a. Students of politics don’t become thinkers.
Students of history do, and students of poetry. Politics (today) tells a person exactly how and what to think. It often obfuscates purposes. It hides in hedges, stalks, pounces, and stands to gloat over its human prey. History, however, feels no hurry. It has time to indulge in precise definitions and thoughtful comparisons, to weigh factors and to sleep on ideas. It puffs a pipe on a hillside and blows smoke rings into the air. Poetry, its rightful partner, fills in the contours of the landscape behind the facts, tempers the chill of reason with pathos. It watches the smoke rings and tells us their shapes.
Teach them to think, and they will think well, and independently, about politics.
b. Children are developing.
Political diets offer them a sense of ownership of ideas and opinions that their own slender experience could never have concocted. And ownership of the ideas and supporting arguments (without the attendant experience) breeds the kind of confidence that is an impediment to learning. Too firm too early is a death knell to further development and nuance. Wisdom, like maturity, is always marked by growing knowledge of our own deficiencies and fallibility. A diet of political talk inculcates the opposite: entrenchment of absolute positions. If you or your children leave a political program or discourse feeling smug, your programming probably cannot instill true wisdom.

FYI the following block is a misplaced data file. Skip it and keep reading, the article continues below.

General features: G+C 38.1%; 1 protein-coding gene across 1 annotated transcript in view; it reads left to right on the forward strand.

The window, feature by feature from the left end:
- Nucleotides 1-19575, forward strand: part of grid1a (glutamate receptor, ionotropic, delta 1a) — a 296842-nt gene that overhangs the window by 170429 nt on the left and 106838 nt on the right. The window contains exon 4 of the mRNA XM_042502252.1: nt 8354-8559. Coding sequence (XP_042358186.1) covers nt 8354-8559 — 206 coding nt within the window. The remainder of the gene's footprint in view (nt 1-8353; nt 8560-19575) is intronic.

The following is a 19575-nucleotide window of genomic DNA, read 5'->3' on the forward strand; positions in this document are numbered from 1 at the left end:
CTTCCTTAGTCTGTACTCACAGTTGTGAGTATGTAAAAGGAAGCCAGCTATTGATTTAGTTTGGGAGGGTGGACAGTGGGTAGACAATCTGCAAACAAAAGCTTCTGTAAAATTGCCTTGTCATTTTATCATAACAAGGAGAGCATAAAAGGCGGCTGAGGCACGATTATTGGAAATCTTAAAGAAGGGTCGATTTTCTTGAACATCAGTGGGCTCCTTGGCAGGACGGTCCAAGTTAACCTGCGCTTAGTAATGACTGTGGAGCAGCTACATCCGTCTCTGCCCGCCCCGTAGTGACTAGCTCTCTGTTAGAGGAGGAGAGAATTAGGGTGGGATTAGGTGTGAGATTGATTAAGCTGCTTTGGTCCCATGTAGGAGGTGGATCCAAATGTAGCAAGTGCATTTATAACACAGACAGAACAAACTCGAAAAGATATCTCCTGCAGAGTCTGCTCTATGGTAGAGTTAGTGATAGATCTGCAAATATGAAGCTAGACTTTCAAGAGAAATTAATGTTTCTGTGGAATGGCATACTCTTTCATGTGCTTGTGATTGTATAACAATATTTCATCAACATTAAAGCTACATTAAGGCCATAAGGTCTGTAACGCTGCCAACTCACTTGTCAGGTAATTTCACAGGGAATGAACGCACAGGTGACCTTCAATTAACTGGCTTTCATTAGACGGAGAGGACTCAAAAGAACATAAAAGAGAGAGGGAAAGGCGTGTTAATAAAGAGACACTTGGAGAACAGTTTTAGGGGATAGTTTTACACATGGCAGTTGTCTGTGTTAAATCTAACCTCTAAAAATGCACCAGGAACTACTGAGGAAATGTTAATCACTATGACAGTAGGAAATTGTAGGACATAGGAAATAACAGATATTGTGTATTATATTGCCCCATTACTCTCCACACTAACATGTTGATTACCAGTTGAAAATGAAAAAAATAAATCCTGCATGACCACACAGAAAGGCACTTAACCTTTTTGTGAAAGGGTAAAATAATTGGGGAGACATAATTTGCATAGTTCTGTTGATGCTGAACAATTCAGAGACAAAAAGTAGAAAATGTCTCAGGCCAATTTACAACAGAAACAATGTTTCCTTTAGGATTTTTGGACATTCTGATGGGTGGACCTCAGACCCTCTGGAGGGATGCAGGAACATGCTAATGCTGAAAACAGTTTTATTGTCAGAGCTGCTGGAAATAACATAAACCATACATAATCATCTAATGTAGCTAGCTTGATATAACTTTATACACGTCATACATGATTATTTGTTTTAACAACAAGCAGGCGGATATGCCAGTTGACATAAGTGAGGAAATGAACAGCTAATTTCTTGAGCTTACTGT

Image result for little rascals he man woman haters clubI am not suggesting we abdicate our responsibility to influence our children’s development. My children know, obliquely, what I think about many things. When we discuss any issues, I give (obliquely!) a bit of my view, and a bit of the reasoning, and then I also tell them what other people think. And if they react strongly against the opposing view, I temper their reactionary instinct with some of my opponent’s reasoning. I reiterate why I disagree with those views. But I must leave them with a thoughtful, human perspective on those holding such views, because…